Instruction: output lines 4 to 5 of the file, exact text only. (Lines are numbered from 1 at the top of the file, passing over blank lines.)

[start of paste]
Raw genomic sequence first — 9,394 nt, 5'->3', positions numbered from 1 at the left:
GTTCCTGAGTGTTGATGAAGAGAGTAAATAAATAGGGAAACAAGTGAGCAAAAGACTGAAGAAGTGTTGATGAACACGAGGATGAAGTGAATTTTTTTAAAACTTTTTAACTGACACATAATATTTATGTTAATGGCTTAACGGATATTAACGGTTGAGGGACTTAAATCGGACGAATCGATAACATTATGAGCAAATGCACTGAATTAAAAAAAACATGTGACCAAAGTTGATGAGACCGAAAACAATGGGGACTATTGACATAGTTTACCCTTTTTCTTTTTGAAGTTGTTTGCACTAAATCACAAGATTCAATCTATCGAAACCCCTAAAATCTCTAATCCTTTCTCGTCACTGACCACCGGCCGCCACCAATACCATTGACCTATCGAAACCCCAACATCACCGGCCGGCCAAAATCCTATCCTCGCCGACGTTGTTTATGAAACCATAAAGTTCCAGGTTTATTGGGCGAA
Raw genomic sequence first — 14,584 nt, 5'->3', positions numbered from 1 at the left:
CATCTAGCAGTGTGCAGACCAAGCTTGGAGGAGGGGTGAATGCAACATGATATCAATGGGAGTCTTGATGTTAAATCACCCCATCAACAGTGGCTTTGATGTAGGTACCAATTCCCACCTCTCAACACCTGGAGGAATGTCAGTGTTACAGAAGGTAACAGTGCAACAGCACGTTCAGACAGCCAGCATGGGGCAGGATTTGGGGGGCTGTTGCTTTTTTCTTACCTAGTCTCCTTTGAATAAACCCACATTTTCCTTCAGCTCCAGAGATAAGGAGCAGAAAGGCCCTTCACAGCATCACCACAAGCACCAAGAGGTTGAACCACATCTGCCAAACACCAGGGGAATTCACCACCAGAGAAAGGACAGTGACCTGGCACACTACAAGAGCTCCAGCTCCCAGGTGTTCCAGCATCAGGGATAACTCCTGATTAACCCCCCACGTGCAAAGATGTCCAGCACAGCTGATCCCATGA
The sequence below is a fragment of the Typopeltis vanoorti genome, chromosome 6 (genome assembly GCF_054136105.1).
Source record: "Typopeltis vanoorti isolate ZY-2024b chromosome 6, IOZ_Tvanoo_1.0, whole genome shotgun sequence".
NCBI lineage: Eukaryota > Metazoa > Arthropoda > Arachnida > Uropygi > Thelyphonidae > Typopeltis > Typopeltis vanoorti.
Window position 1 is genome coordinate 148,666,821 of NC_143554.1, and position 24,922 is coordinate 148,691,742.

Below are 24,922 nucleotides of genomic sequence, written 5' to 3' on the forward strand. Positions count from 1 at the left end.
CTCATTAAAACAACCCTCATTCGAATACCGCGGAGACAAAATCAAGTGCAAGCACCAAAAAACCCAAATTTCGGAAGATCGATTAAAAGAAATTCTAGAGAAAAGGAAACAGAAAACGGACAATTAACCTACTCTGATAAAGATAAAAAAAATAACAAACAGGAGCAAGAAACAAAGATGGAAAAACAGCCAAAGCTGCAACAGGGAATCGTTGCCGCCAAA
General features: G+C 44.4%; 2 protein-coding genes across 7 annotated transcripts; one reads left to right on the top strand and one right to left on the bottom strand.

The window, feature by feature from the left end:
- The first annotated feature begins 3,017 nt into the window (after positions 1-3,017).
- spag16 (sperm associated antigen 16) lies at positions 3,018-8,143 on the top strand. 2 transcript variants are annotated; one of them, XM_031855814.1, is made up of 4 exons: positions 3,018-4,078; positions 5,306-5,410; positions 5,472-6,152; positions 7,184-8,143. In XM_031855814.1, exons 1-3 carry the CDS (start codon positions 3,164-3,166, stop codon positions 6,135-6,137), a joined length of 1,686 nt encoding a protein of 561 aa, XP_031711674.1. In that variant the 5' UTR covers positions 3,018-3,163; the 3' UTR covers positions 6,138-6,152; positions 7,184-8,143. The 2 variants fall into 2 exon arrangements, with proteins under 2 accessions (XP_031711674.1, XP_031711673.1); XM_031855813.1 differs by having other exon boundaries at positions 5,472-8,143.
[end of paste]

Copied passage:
CATCTAGCAGTGTGCAGACCAAGCTTGGAGGAGGGGTGAATGCAACATGATATCAATGGGAGTCTTGATGTTAAATCACCCCATCAACAGTGGCTTTGATGTAGGTACCAATTCCCACCTCTCAACACCTGGAGGAATGTCAGTGTTACAGAAGGTAACAGTGCAACAGCACGTTCAGACAGCCAGCATGGGGCAGGATTTGGGGGGCTGTTGCTTTTTTCTTACCTAGTCTCCTTTGAATAAACCCACATTTTCCTTCAGCTCCAGAGATAAGGAGCAGAAAGGCCCTTCACAGCATCACCACAAGCACCAAGAGGTTGAACCACATCTGCCAAACACCAGGGGAATTCACCACCAGAGAAAGGACAGTGACCTGGCACACTACAAGAGCTCCAGCTCCCAGGTGTTCCAGCATCAGGGATAACTCCTGATTAACCCCCCACGTGCAAAGATGTCCAGCACAGCTGATCCCATGA
The sequence below is a fragment of the Typopeltis vanoorti genome, chromosome 6 (genome assembly GCF_054136105.1).